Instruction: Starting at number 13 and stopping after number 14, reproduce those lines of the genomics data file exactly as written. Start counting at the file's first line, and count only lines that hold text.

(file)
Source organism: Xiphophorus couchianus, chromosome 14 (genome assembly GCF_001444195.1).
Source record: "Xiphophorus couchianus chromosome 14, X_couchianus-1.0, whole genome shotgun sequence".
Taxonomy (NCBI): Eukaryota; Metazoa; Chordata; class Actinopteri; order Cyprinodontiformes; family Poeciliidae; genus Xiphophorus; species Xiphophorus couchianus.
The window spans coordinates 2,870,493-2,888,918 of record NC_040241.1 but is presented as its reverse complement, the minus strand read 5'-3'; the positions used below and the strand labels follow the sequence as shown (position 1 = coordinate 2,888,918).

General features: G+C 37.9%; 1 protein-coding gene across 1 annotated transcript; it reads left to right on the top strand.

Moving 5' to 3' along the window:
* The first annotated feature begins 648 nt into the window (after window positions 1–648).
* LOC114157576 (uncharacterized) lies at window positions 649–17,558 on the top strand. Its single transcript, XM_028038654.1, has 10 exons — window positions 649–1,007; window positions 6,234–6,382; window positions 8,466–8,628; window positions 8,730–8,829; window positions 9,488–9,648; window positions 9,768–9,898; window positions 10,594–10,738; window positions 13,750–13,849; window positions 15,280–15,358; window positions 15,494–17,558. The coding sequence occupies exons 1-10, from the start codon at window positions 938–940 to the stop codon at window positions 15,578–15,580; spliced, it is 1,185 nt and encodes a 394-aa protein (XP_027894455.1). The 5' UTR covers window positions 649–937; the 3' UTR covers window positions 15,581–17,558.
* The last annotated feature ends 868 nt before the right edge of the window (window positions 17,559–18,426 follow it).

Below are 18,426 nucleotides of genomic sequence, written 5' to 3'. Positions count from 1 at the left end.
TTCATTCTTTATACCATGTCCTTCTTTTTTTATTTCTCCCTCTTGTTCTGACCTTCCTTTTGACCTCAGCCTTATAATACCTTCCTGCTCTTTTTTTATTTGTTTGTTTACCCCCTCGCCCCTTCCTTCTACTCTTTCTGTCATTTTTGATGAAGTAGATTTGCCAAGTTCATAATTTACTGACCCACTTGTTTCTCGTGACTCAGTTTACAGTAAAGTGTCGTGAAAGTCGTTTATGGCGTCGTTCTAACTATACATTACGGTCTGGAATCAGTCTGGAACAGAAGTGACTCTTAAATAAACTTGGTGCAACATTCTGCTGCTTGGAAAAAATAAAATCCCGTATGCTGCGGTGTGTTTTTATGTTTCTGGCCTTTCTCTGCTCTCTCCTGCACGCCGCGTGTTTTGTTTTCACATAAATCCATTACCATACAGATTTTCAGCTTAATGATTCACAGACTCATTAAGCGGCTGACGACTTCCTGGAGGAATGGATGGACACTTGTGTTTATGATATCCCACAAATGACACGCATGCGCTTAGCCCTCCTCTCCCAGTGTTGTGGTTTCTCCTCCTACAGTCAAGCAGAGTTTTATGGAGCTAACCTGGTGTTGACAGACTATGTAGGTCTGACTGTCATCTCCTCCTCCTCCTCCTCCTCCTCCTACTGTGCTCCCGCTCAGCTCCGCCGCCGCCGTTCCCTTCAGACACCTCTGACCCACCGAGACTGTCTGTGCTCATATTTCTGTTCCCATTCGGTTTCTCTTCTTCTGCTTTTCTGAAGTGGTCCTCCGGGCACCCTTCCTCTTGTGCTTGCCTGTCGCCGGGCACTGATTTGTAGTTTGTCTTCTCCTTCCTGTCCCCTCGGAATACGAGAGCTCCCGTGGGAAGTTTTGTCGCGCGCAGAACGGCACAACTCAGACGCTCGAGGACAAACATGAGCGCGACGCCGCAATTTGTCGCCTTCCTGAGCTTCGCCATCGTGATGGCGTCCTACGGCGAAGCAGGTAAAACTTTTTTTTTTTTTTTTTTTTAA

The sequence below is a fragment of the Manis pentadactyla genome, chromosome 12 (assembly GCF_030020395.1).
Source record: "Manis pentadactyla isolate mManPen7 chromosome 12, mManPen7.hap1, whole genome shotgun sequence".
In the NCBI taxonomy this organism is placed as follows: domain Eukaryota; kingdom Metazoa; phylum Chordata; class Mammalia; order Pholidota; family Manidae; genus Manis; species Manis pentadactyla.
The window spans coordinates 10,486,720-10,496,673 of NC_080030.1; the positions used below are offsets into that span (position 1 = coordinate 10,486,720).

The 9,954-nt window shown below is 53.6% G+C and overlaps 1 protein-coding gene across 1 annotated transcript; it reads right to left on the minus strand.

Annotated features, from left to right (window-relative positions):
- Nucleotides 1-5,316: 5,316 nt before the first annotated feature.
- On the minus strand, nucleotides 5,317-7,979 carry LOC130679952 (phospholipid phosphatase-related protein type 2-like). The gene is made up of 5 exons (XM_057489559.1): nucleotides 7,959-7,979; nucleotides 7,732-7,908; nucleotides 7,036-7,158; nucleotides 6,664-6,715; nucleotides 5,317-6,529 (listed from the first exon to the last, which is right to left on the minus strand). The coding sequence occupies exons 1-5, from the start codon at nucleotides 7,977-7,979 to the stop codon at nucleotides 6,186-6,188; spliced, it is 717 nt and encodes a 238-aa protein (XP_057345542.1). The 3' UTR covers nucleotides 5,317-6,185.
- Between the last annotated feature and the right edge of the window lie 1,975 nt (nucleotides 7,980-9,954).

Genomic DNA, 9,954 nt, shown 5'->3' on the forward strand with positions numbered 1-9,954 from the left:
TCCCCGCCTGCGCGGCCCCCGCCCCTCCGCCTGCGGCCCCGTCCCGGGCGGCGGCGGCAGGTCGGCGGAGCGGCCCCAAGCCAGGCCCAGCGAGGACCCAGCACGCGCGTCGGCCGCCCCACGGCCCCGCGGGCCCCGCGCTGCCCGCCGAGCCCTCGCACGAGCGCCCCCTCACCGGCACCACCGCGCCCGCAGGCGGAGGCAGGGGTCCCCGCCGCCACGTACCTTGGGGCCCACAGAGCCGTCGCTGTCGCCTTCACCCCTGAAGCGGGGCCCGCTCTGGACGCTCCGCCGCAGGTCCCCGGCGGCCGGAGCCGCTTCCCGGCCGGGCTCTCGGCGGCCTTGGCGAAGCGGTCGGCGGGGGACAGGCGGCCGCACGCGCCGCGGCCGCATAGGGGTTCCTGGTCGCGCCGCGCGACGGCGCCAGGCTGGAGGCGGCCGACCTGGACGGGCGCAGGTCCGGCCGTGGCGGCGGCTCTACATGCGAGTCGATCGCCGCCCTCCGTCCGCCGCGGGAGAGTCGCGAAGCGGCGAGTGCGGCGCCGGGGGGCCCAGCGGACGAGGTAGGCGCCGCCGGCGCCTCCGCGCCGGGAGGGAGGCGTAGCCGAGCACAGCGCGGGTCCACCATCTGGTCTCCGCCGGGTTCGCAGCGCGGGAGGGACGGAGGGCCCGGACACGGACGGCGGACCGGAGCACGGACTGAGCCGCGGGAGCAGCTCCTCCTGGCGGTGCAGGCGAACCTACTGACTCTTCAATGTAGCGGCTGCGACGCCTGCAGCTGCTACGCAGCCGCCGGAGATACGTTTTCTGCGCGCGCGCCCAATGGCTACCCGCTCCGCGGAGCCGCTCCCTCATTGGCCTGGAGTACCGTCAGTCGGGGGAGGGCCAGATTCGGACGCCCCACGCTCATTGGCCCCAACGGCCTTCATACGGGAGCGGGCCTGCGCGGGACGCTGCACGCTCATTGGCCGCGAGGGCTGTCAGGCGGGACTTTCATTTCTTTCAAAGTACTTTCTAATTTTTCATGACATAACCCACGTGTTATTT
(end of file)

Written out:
Source record: "Manis pentadactyla isolate mManPen7 chromosome 12, mManPen7.hap1, whole genome shotgun sequence".
In the NCBI taxonomy this organism is placed as follows: domain Eukaryota; kingdom Metazoa; phylum Chordata; class Mammalia; order Pholidota; family Manidae; genus Manis; species Manis pentadactyla.